Did Travis McGee read The 4-Hour Workweek?
Seems like it… One of my favorite fictional book series is Travis McGee by John D. MacDonald and that’s what the lessons of Tim Ferriss remind me of. Travis McGee was a self-proclaimed beach bum. He lived on a boat off the coast of Florida on a continuous vacation breaking only when he was low of cash. It was that moment when the adventures – the stories, began.
Tim Ferriss is like the Travis McGee of the digital age – where his adventures happen when he isn’t working, which is most of the time.Brian D. Hawkins
“Lack of time is actually lack of priorities.”Tim Ferriss
The 4-Hour Workweek Steps & Chapters
Preface to the Expanded and Updated Edition
First and Formost
- FAQ—Doubters Read This
- My Story and Why You Need This Book
- Chronology of a Pathology
Step 1: D is for Definition
- Cautions and Comparisons: How to Burn $1,000,000 a Night
- Rules That Change the Rules: Everything Popular Is Wrong
- Dodging Bullets: Fear-Setting and Escaping Paralysis
- System Reset: Being Unreasonable and Unambiguous
Step 2: E is for Elimination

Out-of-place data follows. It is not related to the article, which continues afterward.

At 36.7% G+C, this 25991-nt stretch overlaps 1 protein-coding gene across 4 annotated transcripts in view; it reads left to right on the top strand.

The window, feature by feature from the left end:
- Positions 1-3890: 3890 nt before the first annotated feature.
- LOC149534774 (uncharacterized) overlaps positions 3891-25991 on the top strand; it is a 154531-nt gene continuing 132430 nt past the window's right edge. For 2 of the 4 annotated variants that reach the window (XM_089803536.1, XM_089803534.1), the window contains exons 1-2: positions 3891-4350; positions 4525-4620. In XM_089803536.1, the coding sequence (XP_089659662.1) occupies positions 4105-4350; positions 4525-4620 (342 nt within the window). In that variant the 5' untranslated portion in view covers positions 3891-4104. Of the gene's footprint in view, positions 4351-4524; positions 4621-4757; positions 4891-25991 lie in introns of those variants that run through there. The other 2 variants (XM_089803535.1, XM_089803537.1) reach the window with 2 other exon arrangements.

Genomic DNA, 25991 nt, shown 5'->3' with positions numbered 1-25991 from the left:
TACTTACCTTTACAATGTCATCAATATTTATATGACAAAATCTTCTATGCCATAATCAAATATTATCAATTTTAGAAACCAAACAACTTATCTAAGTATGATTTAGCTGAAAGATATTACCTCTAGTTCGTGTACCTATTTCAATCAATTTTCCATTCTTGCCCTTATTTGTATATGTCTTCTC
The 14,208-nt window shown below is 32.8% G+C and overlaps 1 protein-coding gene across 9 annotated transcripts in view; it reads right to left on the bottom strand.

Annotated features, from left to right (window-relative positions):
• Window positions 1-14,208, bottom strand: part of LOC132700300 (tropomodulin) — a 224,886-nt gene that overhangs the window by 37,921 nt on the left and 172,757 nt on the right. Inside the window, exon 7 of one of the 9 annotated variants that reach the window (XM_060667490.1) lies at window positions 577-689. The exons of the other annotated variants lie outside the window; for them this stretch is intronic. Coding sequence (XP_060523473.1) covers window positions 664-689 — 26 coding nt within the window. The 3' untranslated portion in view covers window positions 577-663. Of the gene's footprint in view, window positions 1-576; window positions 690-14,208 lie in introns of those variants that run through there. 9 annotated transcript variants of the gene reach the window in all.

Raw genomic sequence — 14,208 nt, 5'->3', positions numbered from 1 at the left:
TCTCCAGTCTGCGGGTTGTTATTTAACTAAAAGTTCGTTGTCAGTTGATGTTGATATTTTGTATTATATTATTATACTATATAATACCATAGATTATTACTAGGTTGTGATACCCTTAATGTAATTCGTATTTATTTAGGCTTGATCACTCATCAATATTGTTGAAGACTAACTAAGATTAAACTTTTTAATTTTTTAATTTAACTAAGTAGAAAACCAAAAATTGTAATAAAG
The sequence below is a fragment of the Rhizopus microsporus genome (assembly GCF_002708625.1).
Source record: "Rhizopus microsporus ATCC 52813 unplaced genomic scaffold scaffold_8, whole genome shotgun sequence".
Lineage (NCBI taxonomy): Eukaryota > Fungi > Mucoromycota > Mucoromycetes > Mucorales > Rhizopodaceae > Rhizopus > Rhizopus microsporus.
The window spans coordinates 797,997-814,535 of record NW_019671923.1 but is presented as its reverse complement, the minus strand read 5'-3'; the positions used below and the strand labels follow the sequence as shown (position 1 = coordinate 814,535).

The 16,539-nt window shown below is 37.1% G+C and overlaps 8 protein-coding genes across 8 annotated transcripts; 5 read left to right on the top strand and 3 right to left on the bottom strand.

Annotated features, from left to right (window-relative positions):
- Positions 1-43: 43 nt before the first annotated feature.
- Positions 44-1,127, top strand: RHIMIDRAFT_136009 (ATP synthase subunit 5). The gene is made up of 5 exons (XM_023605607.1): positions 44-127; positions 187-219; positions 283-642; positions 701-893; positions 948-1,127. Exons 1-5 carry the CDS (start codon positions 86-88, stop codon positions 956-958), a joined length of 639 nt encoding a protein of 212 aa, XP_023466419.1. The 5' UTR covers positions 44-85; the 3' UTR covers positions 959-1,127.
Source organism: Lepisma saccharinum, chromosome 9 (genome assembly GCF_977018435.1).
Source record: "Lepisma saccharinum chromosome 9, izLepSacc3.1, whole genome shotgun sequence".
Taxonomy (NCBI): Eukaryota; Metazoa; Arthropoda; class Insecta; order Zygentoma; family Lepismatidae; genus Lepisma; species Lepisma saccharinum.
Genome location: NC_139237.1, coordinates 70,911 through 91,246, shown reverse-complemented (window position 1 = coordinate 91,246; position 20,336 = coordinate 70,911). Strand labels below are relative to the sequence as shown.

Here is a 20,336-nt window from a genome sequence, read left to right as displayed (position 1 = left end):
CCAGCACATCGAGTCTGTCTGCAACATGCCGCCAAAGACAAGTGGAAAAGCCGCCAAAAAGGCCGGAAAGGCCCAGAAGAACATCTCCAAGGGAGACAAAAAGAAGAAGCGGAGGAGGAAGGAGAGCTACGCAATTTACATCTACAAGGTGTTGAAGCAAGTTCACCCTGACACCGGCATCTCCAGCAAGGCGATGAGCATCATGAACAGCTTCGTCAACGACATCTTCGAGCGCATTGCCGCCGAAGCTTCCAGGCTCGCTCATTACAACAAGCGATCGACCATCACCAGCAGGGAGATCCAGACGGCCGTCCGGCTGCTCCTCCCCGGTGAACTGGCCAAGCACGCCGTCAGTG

- The End of Time Management: Illusions and Italians
- The Low-Information Diet: Cultivating Selective Ignorance
- Interrupting Interruption and the Art of Refusal
Step 3: A is for Automation
- Outsourcing Life: Off-loading the Rest and a Taste of Geoarbitrage
- Income Autopilot I: Finding the Muse
- Income Autopilot II: Testing the Muse
- Income Autopilot III: MBA—Management by Absence
Step 4: L is for Liberation
- Disappearing Act: How to Escape the Office
- Beyond Repair: Killing Your Job
- Mini-Retirements: Embracing the Mobile Lifestyle
- Filling the Void: Adding Life After Subtracting Work
- The Top 13 New Rich Mistakes
The Last Chapter: An E-mail You Need to Read
Last but Not Least
The Best of the Blog
- The Art of Letting Bad Things Happens